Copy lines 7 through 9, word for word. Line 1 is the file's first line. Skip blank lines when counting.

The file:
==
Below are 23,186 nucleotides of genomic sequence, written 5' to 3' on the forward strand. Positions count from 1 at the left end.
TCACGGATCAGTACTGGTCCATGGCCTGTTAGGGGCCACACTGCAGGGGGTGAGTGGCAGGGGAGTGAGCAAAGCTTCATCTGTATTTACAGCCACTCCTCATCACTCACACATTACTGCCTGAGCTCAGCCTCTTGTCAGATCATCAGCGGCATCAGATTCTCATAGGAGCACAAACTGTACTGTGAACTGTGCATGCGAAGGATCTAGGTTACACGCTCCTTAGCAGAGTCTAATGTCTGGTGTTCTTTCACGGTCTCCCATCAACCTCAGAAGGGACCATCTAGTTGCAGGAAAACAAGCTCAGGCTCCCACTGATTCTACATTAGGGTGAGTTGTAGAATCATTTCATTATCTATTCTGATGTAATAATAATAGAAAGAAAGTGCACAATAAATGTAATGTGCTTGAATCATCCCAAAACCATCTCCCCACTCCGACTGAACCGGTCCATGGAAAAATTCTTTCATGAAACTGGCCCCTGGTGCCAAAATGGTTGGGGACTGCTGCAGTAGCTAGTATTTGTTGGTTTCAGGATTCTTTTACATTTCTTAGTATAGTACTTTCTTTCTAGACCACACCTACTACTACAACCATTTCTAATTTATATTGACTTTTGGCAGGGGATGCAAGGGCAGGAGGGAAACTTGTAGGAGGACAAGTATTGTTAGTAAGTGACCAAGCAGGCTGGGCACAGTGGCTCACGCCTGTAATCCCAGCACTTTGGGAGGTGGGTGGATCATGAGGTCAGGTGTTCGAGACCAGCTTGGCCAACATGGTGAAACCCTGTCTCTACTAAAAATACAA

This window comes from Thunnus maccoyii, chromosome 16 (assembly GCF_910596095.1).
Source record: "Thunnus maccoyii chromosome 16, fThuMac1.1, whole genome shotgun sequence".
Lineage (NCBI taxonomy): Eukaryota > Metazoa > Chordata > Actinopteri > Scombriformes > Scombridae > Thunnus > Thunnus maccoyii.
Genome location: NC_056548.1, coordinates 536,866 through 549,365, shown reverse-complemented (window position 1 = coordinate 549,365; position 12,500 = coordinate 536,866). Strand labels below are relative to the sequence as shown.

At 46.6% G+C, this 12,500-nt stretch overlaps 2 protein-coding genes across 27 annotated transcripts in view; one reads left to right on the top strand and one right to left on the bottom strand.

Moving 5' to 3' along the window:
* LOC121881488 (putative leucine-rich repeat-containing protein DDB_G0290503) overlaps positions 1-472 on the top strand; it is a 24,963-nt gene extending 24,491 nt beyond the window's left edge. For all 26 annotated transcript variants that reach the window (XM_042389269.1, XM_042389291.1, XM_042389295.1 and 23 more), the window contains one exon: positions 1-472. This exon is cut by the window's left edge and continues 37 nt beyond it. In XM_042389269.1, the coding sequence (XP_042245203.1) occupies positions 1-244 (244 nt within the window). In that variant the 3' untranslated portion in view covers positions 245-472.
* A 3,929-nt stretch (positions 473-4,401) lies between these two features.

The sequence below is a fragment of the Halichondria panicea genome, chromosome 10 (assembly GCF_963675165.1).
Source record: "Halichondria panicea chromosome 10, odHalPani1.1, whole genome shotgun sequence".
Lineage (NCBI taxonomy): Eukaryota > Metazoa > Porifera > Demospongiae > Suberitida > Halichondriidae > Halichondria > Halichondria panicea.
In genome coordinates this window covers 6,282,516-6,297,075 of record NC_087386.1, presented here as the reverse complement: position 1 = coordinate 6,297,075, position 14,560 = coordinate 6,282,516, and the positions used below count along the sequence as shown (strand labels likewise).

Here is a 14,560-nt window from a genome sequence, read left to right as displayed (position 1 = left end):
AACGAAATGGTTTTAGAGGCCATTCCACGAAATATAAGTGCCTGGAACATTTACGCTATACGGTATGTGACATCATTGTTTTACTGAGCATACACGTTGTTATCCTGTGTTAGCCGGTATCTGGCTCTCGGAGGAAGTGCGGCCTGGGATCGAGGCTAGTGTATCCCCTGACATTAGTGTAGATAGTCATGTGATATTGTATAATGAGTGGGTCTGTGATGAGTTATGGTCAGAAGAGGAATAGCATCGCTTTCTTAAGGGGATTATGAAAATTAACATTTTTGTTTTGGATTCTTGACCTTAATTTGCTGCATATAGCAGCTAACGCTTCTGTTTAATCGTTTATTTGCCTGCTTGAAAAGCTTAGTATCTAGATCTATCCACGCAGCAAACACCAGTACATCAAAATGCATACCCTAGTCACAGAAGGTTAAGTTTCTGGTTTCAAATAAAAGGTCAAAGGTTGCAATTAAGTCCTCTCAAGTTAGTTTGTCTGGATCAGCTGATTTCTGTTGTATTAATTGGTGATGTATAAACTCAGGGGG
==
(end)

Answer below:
At 46.6% G+C, this 12,500-nt stretch overlaps 2 protein-coding genes across 27 annotated transcripts in view; one reads left to right on the top strand and one right to left on the bottom strand.

Moving 5' to 3' along the window:
* LOC121881488 (putative leucine-rich repeat-containing protein DDB_G0290503) overlaps positions 1-472 on the top strand; it is a 24,963-nt gene extending 24,491 nt beyond the window's left edge. For all 26 annotated transcript variants that reach the window (XM_042389269.1, XM_042389291.1, XM_042389295.1 and 23 more), the window contains one exon: positions 1-472. This exon is cut by the window's left edge and continues 37 nt beyond it. In XM_042389269.1, the coding sequence (XP_042245203.1) occupies positions 1-244 (244 nt within the window). In that variant the 3' untranslated portion in view covers positions 245-472.